Sometimes, in order to fly you have to lift others first. Treasure your friends, teachers, parents, lovers, and even complete strangers - everyone who has ever made an effort to push you up and out of your comfort zone, a sleepy area where nothing grows. And lift others whenever you can - someone else's star might be part of your galaxy.
Today, we’ll start with good news (in the office, the aircon above my head finally broke down, so I am warm and happy. Power of thought).
Yesterday morning, as most mornings, I posted on Instagram. The picture taken from the Dome of St Paul’s Cathedral was featured by one of the most popular feeds in the world, @London, who took the opportunity to wish all Americans happy Independence Day.
At the time of writing, the picture has got many, many likes.
It feels surreal, but anyway, the best comment was from a New Yorker in her 20s, whose immediate goal in life is to get Twitter banned by Trump. Oh, the youth!
Americans marked the 4th of July, the only day of the year America quotes the date the British way, in a variety of ways. Some got out their barbecues, others hit the beach, President Trump played golf, Ivanka Trump went to a party where half of the guests were liberal-minded Democrats, like George Soros, who cannot stand Ivanka’s father. CNN took the opportunity to make a gentle but important point to Donald Trump about his recent attacks on the media.
Trump will be playing for high stakes when he meets Russian President Vladimir Putin during the G-20 summit in Hamburg, Germany, later this week. The encounter between the two men, the first since Trump became president, will be closely scrutinised in light of the allegations of Russian meddling in last year’s U.S. election — and because of the ongoing probes into whether there was any collusion between the Trump campaign and the Kremlin. It is far from certain that Trump will even bring up the issue of Russian interference. At a White House briefing last week, national security adviser H.R. McMaster insisted “there’s no specific agenda” for the meeting. Ah, good, Trump’s infamous verbal free styling it is then!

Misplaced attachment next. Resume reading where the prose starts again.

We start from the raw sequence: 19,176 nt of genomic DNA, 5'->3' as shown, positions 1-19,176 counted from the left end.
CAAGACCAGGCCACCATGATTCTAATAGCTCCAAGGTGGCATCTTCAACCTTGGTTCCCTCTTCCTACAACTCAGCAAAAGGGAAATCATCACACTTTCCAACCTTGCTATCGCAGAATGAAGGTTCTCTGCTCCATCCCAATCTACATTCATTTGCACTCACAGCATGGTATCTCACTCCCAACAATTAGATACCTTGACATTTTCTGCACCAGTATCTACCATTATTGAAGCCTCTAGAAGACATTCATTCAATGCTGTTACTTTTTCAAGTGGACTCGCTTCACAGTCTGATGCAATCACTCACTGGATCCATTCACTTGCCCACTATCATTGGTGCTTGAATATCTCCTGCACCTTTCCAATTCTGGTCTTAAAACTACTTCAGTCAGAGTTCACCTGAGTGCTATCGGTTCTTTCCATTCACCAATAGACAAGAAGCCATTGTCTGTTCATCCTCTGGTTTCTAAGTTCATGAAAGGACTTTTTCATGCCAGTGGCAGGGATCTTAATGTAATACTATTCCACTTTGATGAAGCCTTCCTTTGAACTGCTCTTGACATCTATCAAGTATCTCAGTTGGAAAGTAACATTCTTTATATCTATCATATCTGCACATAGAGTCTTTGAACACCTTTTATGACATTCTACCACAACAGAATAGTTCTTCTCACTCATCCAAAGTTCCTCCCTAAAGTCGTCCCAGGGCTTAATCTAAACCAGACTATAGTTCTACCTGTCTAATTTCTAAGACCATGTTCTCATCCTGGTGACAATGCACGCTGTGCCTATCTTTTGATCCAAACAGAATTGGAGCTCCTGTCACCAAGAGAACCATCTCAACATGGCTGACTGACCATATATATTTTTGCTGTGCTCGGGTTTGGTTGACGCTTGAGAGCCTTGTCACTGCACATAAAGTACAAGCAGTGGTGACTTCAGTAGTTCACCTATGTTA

“It’s really going to be whatever the president wants to talk about,” McMaster said.
McMaster later clarified that Trump’s overall policy on Russia has three priorities: to “confront Russia’s destabilising behaviour,” to deter the Kremlin from unwelcome actions and “to foster areas of cooperation.” I think the first two points somewhat undermine the last and Trump will never pull these off, but what do I know, I am not a career diplomat. Oh, wait, neither is anyone in the current State Department.
“There is a dramatic, almost theatrical, aspect to this,” Republican strategist Matt Mackowiak said. “Drama” is the operative word in the White House these days.
Trump will also meet with German Chancellor Angela Merkel during the Hamburg event.
A new online poll finds that Americans trust CNN, The Washington Post and The New York Times more than President Trump, Axios reported Tuesday. Amid Trump’s ongoing war against the press, trust is largely split among partisan lines, with 89 percent of Republicans viewing Trump as more trustworthy than CNN while 91 percent of Democrats think the opposite. Among all adults, trust for CNN is 7 points ahead of Trump.
The online poll by Survey Monkey was taken from June 29 to July 3 and surveyed 4,965 adults, with a margin of error of plus or minus 2.5 percentage points.
Following a White House commission’s request that states turn over voters’ full names, addresses, dates of birth, political parties, social security digits, and other personal data, dozens of U.S. states have registered their on-the-record objections.
CNN reported that 44 states have now refused a request by the Trump administration to provide certain information about registered voters, ranging from their criminal records to time spent abroad. A CNN inquiry into all 50 U.S. states found that state leaders and voting officials across the country have been fairly quick to respond to the request for voter data, sent last Wednesday by the Presidential Advisory Commission on Election Integrity – and, in most cases, to reject it.